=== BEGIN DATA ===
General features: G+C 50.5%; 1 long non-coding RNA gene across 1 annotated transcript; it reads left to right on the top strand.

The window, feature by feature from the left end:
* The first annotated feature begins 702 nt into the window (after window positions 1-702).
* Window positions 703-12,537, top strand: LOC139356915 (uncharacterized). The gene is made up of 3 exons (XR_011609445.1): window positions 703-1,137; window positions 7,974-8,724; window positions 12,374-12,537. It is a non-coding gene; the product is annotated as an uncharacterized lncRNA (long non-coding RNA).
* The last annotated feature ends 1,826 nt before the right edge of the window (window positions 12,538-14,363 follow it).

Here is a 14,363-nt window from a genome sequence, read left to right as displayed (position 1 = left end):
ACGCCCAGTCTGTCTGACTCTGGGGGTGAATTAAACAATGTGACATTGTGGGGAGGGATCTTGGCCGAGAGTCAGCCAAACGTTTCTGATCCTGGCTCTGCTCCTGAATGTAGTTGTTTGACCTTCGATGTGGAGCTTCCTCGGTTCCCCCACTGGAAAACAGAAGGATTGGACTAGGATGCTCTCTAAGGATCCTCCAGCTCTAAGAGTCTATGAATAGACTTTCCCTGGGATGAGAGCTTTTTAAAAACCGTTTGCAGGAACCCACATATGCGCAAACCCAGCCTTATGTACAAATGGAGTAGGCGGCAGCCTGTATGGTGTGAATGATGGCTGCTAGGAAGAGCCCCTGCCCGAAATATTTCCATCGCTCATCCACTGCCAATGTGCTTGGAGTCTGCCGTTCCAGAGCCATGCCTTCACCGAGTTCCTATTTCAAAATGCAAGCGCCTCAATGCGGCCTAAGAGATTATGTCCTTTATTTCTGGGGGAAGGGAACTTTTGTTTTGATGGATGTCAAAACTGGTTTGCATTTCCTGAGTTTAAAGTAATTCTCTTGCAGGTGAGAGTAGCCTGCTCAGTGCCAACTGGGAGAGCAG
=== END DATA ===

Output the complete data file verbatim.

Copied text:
General features: G+C 50.5%; 1 long non-coding RNA gene across 1 annotated transcript; it reads left to right on the top strand.

The window, feature by feature from the left end:
* The first annotated feature begins 702 nt into the window (after window positions 1-702).
* Window positions 703-12,537, top strand: LOC139356915 (uncharacterized). The gene is made up of 3 exons (XR_011609445.1): window positions 703-1,137; window positions 7,974-8,724; window positions 12,374-12,537. It is a non-coding gene; the product is annotated as an uncharacterized lncRNA (long non-coding RNA).
* The last annotated feature ends 1,826 nt before the right edge of the window (window positions 12,538-14,363 follow it).

Here is a 14,363-nt window from a genome sequence, read left to right as displayed (position 1 = left end):
ACGCCCAGTCTGTCTGACTCTGGGGGTGAATTAAACAATGTGACATTGTGGGGAGGGATCTTGGCCGAGAGTCAGCCAAACGTTTCTGATCCTGGCTCTGCTCCTGAATGTAGTTGTTTGACCTTCGATGTGGAGCTTCCTCGGTTCCCCCACTGGAAAACAGAAGGATTGGACTAGGATGCTCTCTAAGGATCCTCCAGCTCTAAGAGTCTATGAATAGACTTTCCCTGGGATGAGAGCTTTTTAAAAACCGTTTGCAGGAACCCACATATGCGCAAACCCAGCCTTATGTACAAATGGAGTAGGCGGCAGCCTGTATGGTGTGAATGATGGCTGCTAGGAAGAGCCCCTGCCCGAAATATTTCCATCGCTCATCCACTGCCAATGTGCTTGGAGTCTGCCGTTCCAGAGCCATGCCTTCACCGAGTTCCTATTTCAAAATGCAAGCGCCTCAATGCGGCCTAAGAGATTATGTCCTTTATTTCTGGGGGAAGGGAACTTTTGTTTTGATGGATGTCAAAACTGGTTTGCATTTCCTGAGTTTAAAGTAATTCTCTTGCAGGTGAGAGTAGCCTGCTCAGTGCCAACTGGGAGAGCAG